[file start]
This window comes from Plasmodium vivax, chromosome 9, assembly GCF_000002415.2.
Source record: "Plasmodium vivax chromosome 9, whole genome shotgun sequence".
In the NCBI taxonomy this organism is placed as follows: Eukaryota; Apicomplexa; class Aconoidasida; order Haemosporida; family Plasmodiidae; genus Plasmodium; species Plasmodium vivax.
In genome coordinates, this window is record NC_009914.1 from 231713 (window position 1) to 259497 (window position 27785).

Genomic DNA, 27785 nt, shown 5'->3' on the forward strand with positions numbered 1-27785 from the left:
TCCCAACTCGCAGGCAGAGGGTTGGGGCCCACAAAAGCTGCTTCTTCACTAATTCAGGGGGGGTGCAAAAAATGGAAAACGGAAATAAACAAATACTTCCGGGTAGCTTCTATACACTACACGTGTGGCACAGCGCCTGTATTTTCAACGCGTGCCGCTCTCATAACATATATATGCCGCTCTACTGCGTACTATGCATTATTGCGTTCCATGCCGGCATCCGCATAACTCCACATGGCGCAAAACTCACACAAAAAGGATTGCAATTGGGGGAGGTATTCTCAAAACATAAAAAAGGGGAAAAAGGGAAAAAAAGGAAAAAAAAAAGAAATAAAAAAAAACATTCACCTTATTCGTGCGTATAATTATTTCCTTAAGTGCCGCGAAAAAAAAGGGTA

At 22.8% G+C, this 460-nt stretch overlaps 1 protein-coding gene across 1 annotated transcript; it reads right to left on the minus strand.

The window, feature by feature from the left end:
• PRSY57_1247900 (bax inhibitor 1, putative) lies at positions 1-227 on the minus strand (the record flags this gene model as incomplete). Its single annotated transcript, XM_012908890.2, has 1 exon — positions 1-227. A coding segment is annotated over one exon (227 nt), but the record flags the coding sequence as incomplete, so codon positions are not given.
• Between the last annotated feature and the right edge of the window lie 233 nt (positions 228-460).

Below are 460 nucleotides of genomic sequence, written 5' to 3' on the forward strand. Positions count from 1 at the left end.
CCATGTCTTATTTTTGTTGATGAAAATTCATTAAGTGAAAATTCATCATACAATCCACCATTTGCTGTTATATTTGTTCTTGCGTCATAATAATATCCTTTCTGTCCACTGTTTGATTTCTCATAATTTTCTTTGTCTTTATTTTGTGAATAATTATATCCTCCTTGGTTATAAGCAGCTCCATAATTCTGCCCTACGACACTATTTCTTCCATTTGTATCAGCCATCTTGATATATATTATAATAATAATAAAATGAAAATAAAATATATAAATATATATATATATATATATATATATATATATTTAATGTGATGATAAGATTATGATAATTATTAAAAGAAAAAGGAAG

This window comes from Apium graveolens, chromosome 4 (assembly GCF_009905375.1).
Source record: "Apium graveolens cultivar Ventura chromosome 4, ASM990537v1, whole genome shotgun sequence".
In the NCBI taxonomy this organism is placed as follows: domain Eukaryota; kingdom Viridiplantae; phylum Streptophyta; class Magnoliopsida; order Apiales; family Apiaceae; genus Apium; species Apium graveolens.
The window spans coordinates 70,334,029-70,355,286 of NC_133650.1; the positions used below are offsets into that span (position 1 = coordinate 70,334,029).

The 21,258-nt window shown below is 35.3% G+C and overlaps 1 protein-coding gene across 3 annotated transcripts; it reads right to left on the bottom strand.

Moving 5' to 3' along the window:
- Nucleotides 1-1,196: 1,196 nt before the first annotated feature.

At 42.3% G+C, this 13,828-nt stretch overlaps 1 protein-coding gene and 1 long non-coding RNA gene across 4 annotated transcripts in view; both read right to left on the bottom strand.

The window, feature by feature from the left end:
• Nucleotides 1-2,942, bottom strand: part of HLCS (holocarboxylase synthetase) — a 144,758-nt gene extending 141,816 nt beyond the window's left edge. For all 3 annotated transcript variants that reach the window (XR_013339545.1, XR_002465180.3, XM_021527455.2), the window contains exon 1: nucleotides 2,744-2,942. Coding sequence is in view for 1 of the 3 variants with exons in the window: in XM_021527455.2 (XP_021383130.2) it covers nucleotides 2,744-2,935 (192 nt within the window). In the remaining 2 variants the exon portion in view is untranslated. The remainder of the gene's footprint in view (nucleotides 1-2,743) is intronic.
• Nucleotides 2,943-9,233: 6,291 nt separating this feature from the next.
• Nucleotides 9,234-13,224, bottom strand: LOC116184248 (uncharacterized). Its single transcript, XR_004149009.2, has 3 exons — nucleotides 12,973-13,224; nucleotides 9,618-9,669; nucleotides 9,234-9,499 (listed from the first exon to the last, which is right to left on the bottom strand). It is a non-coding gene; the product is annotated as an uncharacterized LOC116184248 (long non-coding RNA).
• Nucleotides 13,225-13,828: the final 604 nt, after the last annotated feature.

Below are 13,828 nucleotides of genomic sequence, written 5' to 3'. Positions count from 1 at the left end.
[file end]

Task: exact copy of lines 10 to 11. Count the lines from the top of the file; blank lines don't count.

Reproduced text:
• Between the last annotated feature and the right edge of the window lie 233 nt (positions 228-460).

Below are 460 nucleotides of genomic sequence, written 5' to 3' on the forward strand. Positions count from 1 at the left end.